In 1657, the French lawyer Pierre de Fermat (1601–1665) showed that Snell's law could be deduced as a specific consequence of a more general law, which has come to be known as Fermat's Principle or the Principle of Least Time: Light travels in the path that takes it the least amount of time. Fermat reasoned it out from Snell's law as follows. Light does not travel directly from C to C'. Why not? Because light travels slower in water than in air, and it could save time if it traveled more in the air than in the water. The slower light travels in water, the more it would travel in air, and the greater the bending. In fact, Fermat showed that his principle predicted exactly the same path for light as did Snell's law, provided that the speed of light in water was precisely n times slower than its speed in air. In other words, Fermat deduced that light travels only about 3/4 as fast in water as it does in air.
In actuality, Fermat had no idea how fast light travels in air or in water. That wouldn't be known for another quarter century. (See "Double Vision" for a brief story of how the speed of light was measured.) It is a testament to Fermat's outstanding intuition that he was able to work out his principle with so little data to work from.
The Principle of Least Time has a strange, spectral quality to it. It seems to give light a goal, an objective: that of reaching its destination in the shortest amount of time. How does it know which way to go? And yet this principle is amazingly useful, allowing one to derive a number of optical laws. It can, for example, be used to prove the law of reflection.
The law of reflection, as applied to the mirror in Figure 2, states that light going from C to the mirror and then reflecting up to C' strikes the mirror at a point B such that the angle ABC is equal to the angle ABC'. Suppose, for the sake of Fermat's Principle, that light does compare all the different points on the mirror for the bouncing point B. How does it know not to bounce off the mirror at B', so that its total path is CB'C'?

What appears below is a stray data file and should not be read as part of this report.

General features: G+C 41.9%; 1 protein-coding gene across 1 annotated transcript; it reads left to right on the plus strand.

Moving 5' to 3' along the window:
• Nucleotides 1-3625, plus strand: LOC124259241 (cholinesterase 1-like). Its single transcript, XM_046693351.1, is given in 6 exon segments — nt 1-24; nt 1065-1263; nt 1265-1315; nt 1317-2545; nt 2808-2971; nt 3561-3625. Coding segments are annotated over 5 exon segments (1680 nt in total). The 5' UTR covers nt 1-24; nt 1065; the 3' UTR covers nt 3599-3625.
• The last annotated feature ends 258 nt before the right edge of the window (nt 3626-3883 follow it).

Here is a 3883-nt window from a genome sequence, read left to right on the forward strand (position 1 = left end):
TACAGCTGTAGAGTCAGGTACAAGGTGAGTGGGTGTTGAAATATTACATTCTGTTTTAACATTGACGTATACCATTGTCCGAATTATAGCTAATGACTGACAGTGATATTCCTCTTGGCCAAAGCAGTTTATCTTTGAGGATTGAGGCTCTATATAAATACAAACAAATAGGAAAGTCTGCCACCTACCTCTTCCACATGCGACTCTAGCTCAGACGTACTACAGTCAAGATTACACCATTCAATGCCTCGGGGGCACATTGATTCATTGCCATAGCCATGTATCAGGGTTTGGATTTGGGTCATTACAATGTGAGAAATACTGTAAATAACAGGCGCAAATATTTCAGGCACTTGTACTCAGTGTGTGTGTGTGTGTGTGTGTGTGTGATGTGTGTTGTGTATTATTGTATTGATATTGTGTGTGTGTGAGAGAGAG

Fermat's Principle tells us that it chooses B because that yields the total shortest distance. This becomes clearer when we notice that the path CBC' is exactly as long as the path CBC'', where C'' is the "twin" of C', but on the other side of the mirror. Then it's evident that light must choose the point B that is directly between C and C'', and the law of reflection quickly follows.
It doesn't just work on flat mirrors, either. It also works on curved mirrors. Suppose that instead of a flat mirror, we have a paraboloidal mirror—that is, a mirror that you get by revolving a parabola around its axis. (See Figure 3.)
A parabola is a figure that most students learn in desultory algebra classes as the curve generated by the formula, y = x2. But that is only one definition of the parabola. Another definition of it is as the set of points P that are the same distance from a point—the focus, F—and a line—the so-called directrix, DD'.
Suppose a photon at S (reaching us from a distant star) is to bounce off this paraboloidal mirror and make its way to F. (It had better, if we are to see the star in a telescope made with this mirror.) Where should it strike the mirror, in accordance with the Principle of Least Time? If it strikes the mirror at P', then the total distance traveled by the light is SP'F. But by the definition of the parabola, we know that this is the same as the distance SP'Q', where Q' is the point on the directrix directly "under" P.
In a similar way, any prospective reflection point on the mirror can be associated with some path from S to the directrix DD'. But the shortest distance from S to the directrix must be along a straight line straight down to Q. To minimize the total distance and time taken by light to get from S to the focus, light would travel from S to P to F, and Fermat's Principle tells us that that is the path it must take. In fact, note that any point along the dashed line takes the same minimum distance to get to the focus—simply because it's the same as the shortest distance between the dashed line and the directrix.